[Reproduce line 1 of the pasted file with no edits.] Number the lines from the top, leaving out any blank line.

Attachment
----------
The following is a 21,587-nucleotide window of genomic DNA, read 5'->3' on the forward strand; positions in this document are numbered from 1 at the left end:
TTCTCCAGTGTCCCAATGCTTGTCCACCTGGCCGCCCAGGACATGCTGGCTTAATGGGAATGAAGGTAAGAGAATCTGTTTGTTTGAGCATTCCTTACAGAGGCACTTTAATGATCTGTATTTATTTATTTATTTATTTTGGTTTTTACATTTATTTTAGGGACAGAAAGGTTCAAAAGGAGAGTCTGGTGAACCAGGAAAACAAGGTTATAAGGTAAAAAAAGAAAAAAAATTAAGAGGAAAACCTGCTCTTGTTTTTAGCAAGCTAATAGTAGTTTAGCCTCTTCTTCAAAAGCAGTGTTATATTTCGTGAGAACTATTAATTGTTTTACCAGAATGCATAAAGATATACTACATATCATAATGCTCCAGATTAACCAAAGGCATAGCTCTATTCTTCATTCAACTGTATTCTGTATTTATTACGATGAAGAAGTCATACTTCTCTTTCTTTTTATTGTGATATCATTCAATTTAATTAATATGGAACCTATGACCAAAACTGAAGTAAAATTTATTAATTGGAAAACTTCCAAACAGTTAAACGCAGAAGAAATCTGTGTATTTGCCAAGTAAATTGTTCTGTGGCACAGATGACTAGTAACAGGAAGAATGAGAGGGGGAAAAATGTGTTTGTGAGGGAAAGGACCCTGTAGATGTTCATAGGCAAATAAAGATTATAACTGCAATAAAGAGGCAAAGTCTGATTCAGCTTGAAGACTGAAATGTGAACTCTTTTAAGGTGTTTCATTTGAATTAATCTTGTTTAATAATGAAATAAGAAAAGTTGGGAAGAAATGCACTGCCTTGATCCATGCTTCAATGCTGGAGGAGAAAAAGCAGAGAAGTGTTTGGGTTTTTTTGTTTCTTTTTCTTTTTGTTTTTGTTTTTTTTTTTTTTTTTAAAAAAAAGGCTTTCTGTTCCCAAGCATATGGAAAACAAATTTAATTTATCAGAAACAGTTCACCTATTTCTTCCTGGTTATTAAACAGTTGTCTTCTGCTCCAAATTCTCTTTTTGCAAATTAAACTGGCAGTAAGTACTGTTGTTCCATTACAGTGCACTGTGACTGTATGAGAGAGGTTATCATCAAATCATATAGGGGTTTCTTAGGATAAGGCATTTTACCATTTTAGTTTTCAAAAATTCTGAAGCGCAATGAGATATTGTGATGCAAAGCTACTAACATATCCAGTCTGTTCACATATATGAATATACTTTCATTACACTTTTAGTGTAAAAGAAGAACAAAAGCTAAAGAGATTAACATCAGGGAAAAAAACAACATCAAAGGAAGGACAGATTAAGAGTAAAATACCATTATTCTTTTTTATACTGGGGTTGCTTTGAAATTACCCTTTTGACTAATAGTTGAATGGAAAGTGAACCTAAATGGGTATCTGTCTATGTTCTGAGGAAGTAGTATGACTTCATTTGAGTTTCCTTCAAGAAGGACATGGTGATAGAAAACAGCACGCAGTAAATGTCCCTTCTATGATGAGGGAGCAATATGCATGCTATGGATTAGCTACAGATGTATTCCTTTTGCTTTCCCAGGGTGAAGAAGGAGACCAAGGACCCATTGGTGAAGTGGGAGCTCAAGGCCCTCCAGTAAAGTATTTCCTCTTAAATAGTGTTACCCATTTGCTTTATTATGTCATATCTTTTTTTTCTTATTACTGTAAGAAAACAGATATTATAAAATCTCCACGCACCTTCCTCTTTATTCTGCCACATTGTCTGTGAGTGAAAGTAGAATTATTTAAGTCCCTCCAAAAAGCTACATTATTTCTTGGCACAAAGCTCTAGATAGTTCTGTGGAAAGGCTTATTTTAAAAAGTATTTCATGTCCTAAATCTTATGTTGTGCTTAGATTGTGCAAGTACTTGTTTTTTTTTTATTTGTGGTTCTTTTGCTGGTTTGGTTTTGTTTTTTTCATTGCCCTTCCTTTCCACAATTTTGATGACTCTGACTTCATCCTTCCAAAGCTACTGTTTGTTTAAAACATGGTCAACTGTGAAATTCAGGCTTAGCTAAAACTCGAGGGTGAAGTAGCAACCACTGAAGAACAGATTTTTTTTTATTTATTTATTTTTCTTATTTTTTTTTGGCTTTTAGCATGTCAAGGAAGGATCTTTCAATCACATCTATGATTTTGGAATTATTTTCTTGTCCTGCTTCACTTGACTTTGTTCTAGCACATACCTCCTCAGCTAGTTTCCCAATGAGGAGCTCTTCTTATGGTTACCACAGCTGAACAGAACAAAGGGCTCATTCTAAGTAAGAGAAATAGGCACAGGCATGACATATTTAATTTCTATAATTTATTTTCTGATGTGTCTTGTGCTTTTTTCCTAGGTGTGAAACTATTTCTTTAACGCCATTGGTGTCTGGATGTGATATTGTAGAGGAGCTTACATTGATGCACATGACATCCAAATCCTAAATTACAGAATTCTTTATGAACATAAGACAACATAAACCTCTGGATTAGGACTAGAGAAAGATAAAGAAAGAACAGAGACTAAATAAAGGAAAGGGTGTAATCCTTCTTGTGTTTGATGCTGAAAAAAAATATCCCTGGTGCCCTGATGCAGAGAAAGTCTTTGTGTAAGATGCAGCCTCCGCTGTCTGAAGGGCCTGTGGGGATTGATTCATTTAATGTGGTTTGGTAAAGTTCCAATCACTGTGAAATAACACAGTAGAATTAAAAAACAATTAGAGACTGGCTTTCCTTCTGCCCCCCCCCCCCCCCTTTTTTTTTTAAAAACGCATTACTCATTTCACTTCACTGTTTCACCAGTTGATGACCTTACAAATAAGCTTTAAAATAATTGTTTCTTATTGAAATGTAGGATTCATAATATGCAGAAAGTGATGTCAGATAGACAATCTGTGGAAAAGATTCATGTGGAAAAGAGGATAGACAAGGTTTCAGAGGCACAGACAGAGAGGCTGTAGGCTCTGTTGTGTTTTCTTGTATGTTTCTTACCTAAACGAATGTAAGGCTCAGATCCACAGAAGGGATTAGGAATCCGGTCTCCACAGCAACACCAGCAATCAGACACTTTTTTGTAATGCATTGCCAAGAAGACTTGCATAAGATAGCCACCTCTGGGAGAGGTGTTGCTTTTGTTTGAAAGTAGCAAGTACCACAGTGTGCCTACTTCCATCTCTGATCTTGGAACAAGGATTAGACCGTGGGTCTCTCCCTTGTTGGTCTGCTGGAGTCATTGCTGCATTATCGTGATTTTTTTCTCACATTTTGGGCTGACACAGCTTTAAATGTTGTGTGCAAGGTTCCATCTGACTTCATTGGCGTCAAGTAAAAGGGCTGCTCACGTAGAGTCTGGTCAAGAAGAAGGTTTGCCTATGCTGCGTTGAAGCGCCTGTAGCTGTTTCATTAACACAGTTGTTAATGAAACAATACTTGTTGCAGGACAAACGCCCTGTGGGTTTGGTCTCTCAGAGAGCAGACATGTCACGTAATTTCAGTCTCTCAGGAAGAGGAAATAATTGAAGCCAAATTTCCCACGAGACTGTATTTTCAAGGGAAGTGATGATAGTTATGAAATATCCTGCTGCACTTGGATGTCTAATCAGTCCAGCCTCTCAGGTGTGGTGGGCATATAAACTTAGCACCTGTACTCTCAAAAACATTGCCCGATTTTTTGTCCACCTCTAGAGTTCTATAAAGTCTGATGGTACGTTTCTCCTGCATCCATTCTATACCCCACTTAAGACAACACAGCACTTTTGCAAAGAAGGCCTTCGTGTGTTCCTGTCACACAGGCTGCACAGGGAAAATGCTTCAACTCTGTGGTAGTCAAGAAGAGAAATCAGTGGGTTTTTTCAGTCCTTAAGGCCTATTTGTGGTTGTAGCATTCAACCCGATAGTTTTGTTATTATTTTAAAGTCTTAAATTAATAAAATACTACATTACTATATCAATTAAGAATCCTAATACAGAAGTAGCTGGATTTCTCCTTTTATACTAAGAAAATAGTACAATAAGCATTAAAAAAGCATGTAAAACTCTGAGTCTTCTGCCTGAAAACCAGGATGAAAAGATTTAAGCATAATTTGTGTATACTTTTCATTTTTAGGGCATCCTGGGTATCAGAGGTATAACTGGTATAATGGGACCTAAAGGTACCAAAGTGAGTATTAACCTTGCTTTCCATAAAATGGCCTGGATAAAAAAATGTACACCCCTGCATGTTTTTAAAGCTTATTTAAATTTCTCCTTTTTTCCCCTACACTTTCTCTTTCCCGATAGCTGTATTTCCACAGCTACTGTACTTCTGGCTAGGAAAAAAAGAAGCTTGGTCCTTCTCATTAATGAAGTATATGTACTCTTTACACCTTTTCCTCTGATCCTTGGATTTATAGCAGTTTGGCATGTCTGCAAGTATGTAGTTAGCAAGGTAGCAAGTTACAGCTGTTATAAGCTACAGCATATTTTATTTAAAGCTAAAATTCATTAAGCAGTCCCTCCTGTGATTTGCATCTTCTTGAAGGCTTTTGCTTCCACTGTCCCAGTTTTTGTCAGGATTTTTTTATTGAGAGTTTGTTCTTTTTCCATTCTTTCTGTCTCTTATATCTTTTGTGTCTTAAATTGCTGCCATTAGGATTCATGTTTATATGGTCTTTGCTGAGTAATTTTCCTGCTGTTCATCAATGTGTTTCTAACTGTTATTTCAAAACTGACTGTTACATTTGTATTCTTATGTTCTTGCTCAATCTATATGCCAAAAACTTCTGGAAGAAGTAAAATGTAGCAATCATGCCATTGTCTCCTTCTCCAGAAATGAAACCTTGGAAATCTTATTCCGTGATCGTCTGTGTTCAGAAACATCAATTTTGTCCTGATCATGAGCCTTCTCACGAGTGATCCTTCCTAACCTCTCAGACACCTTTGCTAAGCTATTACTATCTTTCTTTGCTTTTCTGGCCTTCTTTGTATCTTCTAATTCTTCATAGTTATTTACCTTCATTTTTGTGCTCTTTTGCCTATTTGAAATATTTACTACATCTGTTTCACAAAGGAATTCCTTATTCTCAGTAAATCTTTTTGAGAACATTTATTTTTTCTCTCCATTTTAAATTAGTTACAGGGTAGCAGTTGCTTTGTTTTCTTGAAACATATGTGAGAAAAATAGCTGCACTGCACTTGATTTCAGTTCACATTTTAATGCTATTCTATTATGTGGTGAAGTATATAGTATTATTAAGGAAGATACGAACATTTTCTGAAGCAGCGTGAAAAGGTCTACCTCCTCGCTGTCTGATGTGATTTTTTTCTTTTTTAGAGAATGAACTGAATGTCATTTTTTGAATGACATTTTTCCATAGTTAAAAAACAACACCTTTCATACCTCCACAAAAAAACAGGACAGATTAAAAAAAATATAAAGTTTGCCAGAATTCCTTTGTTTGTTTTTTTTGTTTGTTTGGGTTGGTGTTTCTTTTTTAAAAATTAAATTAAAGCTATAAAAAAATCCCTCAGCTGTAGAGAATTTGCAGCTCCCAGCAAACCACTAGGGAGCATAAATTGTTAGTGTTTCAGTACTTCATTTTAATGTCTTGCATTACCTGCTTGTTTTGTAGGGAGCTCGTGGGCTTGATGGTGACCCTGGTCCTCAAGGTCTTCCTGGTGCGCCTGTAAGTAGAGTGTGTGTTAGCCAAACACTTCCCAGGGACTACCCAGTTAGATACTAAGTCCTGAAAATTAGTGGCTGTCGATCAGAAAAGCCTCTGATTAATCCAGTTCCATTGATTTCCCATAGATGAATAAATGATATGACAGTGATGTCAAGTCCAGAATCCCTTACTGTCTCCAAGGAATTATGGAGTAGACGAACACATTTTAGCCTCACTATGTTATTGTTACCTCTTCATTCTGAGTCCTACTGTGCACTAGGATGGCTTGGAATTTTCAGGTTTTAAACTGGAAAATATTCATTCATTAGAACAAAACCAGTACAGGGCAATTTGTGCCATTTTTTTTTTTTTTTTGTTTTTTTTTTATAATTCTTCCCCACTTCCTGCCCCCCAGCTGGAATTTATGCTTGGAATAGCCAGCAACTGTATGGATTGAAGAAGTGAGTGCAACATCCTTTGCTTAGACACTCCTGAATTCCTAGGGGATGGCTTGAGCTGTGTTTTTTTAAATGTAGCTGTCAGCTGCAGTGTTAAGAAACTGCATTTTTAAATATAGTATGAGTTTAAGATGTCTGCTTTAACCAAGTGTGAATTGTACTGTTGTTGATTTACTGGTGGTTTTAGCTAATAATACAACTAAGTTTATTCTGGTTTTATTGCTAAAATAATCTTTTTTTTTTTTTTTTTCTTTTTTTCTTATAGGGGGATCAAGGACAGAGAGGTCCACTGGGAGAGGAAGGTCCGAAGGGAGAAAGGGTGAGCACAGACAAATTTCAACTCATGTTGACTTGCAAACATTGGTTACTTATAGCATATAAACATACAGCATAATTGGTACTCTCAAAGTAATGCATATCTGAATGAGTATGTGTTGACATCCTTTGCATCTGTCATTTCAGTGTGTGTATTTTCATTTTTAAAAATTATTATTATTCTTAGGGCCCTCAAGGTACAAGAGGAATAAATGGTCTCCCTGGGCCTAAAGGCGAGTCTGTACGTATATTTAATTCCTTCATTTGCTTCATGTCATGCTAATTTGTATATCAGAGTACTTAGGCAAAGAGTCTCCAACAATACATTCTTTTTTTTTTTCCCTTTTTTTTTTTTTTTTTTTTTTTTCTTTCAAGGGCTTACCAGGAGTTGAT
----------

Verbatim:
The following is a 21,587-nucleotide window of genomic DNA, read 5'->3' on the forward strand; positions in this document are numbered from 1 at the left end: